Kim Jong-un may have deliberately faked his own death in an attempt to expose traitors in his inner circle, according to an expert on North Korea.
Ending weeks of speculation behind the disappearance of North Korea's supreme leader Kim Jong Un, a state-run media outlet has released a set of photos and videos of the dictator's visit to a fertiliser factory confirming that their leader is very much alive and well.
The 36-year-old's absence from the birth anniversary celebrations of Kim Il Sung, the founder of North Korea and his late grandfather, one of the most significant holidays in the country, spurred an explosion of reports over his ill health, with some outlets claiming that the leader had passed away, while others alleged that a botched heart surgery had left him in a vegetative state.
Kim faked his death to expose traitors in his inner circle
Sky News Australia reporter, James Morrow, believes Kim deliberately pretended faked his own demise in order to figure out if there were any traitors in his inner circle. Morrow told viewers that Kim most likely pulled a "classic Stalinist manoeuvre" to see what the response was like to news of his death among his close aides and see who tried to succeed him as the leader of North Korea.
"What has probably gone on here that the rumours of his demise was greatly exaggerated," he said. "He decided to do this, lay low, and see how things broke power wise, and see who tried to take power in the event of his actual demise."
"I suspect we will see some purges in North Korea pretty soon," he added.
Kim could order sister's execution or imprisonment
Kim has previously ordered the killings of many North Korean officials for standing up against him. As of 2015, the dictator had already executed more than 70 officials, surpassing even his father's count, according to a report by The Times.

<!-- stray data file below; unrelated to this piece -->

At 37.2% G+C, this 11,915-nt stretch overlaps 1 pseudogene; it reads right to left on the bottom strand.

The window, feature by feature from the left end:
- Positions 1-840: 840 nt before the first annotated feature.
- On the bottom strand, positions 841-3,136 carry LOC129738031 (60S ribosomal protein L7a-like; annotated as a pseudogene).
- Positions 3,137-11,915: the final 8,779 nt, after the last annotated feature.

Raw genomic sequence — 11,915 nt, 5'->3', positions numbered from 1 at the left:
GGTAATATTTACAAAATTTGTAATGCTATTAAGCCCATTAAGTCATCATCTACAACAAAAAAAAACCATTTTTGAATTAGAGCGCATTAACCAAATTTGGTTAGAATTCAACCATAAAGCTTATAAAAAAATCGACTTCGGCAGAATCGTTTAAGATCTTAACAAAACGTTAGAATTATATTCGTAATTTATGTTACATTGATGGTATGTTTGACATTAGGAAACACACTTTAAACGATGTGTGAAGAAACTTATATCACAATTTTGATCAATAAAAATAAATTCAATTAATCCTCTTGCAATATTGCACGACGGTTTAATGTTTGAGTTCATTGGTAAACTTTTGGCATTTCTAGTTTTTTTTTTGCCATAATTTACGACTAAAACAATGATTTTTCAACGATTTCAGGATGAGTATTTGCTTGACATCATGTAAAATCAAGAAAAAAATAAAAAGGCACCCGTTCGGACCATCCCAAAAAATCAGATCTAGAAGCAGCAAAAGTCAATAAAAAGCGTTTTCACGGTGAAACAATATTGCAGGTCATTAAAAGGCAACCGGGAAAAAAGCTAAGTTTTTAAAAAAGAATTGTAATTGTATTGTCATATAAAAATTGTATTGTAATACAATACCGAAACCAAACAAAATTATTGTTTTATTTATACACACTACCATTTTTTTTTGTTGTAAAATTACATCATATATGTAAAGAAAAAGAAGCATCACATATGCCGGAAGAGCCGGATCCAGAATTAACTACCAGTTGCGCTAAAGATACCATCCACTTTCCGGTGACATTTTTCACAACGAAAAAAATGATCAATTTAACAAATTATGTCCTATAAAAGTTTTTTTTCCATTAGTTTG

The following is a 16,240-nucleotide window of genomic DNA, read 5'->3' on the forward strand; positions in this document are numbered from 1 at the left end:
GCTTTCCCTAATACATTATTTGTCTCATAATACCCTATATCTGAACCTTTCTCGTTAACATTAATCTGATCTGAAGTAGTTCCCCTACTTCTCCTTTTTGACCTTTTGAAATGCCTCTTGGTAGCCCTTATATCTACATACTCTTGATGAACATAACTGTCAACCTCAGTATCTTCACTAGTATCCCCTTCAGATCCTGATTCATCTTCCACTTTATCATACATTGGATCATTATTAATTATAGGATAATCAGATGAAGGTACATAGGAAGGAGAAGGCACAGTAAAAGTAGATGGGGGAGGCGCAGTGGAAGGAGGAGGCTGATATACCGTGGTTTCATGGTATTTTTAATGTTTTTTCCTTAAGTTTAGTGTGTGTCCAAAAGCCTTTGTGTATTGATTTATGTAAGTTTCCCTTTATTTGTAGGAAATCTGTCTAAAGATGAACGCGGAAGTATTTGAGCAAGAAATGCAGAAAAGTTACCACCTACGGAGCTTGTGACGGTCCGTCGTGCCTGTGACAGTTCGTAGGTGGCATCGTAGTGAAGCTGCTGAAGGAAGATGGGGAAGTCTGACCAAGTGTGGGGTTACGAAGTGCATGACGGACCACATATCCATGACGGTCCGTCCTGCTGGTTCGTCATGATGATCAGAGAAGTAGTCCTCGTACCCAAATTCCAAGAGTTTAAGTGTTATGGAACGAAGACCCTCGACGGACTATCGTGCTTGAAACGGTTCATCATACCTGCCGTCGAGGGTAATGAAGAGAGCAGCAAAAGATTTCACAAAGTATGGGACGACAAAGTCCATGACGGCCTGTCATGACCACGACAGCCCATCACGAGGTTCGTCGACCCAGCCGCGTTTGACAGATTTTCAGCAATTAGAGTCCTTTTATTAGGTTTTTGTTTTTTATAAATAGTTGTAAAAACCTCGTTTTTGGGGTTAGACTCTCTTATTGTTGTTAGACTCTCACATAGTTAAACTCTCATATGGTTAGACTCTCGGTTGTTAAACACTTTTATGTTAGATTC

Last year, the leader reportedly executed a number of high-level officials in the wake of his failed Hanoi summit with U.S. President Donald Trump, as previously reported. A number of potential replacements for Kim were named amid rumours of his death, including Kim's sister, Kim Yo-jong.
Kim could very well order the executions or imprisonment of those who tried to take power from him, even if it's his own sister. He has spent six years in power cleansing the ranks of his regime, eliminating challengers and installing loyalists and the fact that it's a family member won't deter him.
The tyrant has previously ordered his 67-year-old uncle to be murdered along with several loyal officers and imprisoned 200 officials for alleged treachery in a brutal purge.
"He's always had this very vindictive pattern of showing his strength by killing people. It sends a clear message," Deputy Dean at the University of Essex Professor Natasha Lindstaedt told The Mirror. "The military has to keep him happy. The smallest thing is perceived as disloyalty."
"Any fear of a coup plot would mean he'd come back with a vengeance," she said before adding Kim's sister is now in a highly "precarious position."